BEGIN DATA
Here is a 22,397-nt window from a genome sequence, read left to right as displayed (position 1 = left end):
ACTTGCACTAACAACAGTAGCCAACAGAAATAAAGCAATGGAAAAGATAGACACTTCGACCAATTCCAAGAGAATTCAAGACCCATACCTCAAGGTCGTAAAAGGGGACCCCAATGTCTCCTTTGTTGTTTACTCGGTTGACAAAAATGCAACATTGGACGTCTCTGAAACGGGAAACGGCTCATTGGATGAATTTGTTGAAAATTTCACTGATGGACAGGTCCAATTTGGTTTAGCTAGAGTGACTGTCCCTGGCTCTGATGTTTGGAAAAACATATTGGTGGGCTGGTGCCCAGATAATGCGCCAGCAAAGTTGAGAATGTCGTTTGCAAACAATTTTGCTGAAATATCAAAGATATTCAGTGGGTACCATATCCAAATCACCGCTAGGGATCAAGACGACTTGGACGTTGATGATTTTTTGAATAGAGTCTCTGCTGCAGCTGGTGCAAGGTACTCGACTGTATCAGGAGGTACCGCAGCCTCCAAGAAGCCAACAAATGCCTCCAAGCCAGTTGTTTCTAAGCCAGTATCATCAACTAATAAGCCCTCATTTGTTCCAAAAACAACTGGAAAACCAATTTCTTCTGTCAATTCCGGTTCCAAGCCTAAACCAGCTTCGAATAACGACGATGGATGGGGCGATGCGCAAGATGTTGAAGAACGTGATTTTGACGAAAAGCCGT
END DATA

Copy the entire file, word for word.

Here is a 22,397-nt window from a genome sequence, read left to right as displayed (position 1 = left end):
ACTTGCACTAACAACAGTAGCCAACAGAAATAAAGCAATGGAAAAGATAGACACTTCGACCAATTCCAAGAGAATTCAAGACCCATACCTCAAGGTCGTAAAAGGGGACCCCAATGTCTCCTTTGTTGTTTACTCGGTTGACAAAAATGCAACATTGGACGTCTCTGAAACGGGAAACGGCTCATTGGATGAATTTGTTGAAAATTTCACTGATGGACAGGTCCAATTTGGTTTAGCTAGAGTGACTGTCCCTGGCTCTGATGTTTGGAAAAACATATTGGTGGGCTGGTGCCCAGATAATGCGCCAGCAAAGTTGAGAATGTCGTTTGCAAACAATTTTGCTGAAATATCAAAGATATTCAGTGGGTACCATATCCAAATCACCGCTAGGGATCAAGACGACTTGGACGTTGATGATTTTTTGAATAGAGTCTCTGCTGCAGCTGGTGCAAGGTACTCGACTGTATCAGGAGGTACCGCAGCCTCCAAGAAGCCAACAAATGCCTCCAAGCCAGTTGTTTCTAAGCCAGTATCATCAACTAATAAGCCCTCATTTGTTCCAAAAACAACTGGAAAACCAATTTCTTCTGTCAATTCCGGTTCCAAGCCTAAACCAGCTTCGAATAACGACGATGGATGGGGCGATGCGCAAGATGTTGAAGAACGTGATTTTGACGAAAAGCCGT